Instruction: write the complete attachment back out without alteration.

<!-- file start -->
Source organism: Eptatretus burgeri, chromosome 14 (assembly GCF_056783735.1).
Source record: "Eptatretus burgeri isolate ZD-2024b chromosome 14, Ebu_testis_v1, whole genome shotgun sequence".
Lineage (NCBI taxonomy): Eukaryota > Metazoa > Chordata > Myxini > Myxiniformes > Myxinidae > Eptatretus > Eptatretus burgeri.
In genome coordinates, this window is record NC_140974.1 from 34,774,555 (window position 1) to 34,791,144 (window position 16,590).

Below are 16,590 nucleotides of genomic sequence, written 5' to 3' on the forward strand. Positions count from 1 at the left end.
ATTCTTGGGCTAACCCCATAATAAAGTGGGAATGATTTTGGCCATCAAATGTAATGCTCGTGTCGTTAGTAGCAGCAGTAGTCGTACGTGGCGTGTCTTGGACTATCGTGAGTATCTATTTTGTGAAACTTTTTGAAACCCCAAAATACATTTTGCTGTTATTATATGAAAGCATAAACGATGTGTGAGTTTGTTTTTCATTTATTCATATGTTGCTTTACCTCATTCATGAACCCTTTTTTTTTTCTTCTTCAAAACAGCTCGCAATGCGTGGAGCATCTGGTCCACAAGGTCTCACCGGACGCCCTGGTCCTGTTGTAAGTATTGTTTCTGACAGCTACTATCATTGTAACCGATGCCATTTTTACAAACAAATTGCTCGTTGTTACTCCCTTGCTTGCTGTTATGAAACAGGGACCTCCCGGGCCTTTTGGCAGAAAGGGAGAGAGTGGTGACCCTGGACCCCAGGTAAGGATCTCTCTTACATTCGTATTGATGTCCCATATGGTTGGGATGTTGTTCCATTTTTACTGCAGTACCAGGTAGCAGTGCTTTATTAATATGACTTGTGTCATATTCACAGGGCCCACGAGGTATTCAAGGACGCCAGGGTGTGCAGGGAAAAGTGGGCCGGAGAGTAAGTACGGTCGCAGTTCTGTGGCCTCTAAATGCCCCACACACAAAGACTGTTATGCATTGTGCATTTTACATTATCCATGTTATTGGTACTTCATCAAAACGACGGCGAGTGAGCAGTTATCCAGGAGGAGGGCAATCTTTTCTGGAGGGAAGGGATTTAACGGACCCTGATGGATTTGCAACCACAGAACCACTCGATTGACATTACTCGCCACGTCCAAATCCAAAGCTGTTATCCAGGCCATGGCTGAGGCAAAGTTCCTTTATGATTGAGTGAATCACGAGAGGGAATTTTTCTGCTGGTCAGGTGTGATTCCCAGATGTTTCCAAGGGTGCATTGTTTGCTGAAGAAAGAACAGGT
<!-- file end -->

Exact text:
Source organism: Eptatretus burgeri, chromosome 14 (assembly GCF_056783735.1).
Source record: "Eptatretus burgeri isolate ZD-2024b chromosome 14, Ebu_testis_v1, whole genome shotgun sequence".
Lineage (NCBI taxonomy): Eukaryota > Metazoa > Chordata > Myxini > Myxiniformes > Myxinidae > Eptatretus > Eptatretus burgeri.
In genome coordinates, this window is record NC_140974.1 from 34,774,555 (window position 1) to 34,791,144 (window position 16,590).

Below are 16,590 nucleotides of genomic sequence, written 5' to 3' on the forward strand. Positions count from 1 at the left end.
ATTCTTGGGCTAACCCCATAATAAAGTGGGAATGATTTTGGCCATCAAATGTAATGCTCGTGTCGTTAGTAGCAGCAGTAGTCGTACGTGGCGTGTCTTGGACTATCGTGAGTATCTATTTTGTGAAACTTTTTGAAACCCCAAAATACATTTTGCTGTTATTATATGAAAGCATAAACGATGTGTGAGTTTGTTTTTCATTTATTCATATGTTGCTTTACCTCATTCATGAACCCTTTTTTTTTTCTTCTTCAAAACAGCTCGCAATGCGTGGAGCATCTGGTCCACAAGGTCTCACCGGACGCCCTGGTCCTGTTGTAAGTATTGTTTCTGACAGCTACTATCATTGTAACCGATGCCATTTTTACAAACAAATTGCTCGTTGTTACTCCCTTGCTTGCTGTTATGAAACAGGGACCTCCCGGGCCTTTTGGCAGAAAGGGAGAGAGTGGTGACCCTGGACCCCAGGTAAGGATCTCTCTTACATTCGTATTGATGTCCCATATGGTTGGGATGTTGTTCCATTTTTACTGCAGTACCAGGTAGCAGTGCTTTATTAATATGACTTGTGTCATATTCACAGGGCCCACGAGGTATTCAAGGACGCCAGGGTGTGCAGGGAAAAGTGGGCCGGAGAGTAAGTACGGTCGCAGTTCTGTGGCCTCTAAATGCCCCACACACAAAGACTGTTATGCATTGTGCATTTTACATTATCCATGTTATTGGTACTTCATCAAAACGACGGCGAGTGAGCAGTTATCCAGGAGGAGGGCAATCTTTTCTGGAGGGAAGGGATTTAACGGACCCTGATGGATTTGCAACCACAGAACCACTCGATTGACATTACTCGCCACGTCCAAATCCAAAGCTGTTATCCAGGCCATGGCTGAGGCAAAGTTCCTTTATGATTGAGTGAATCACGAGAGGGAATTTTTCTGCTGGTCAGGTGTGATTCCCAGATGTTTCCAAGGGTGCATTGTTTGCTGAAGAAAGAACAGGT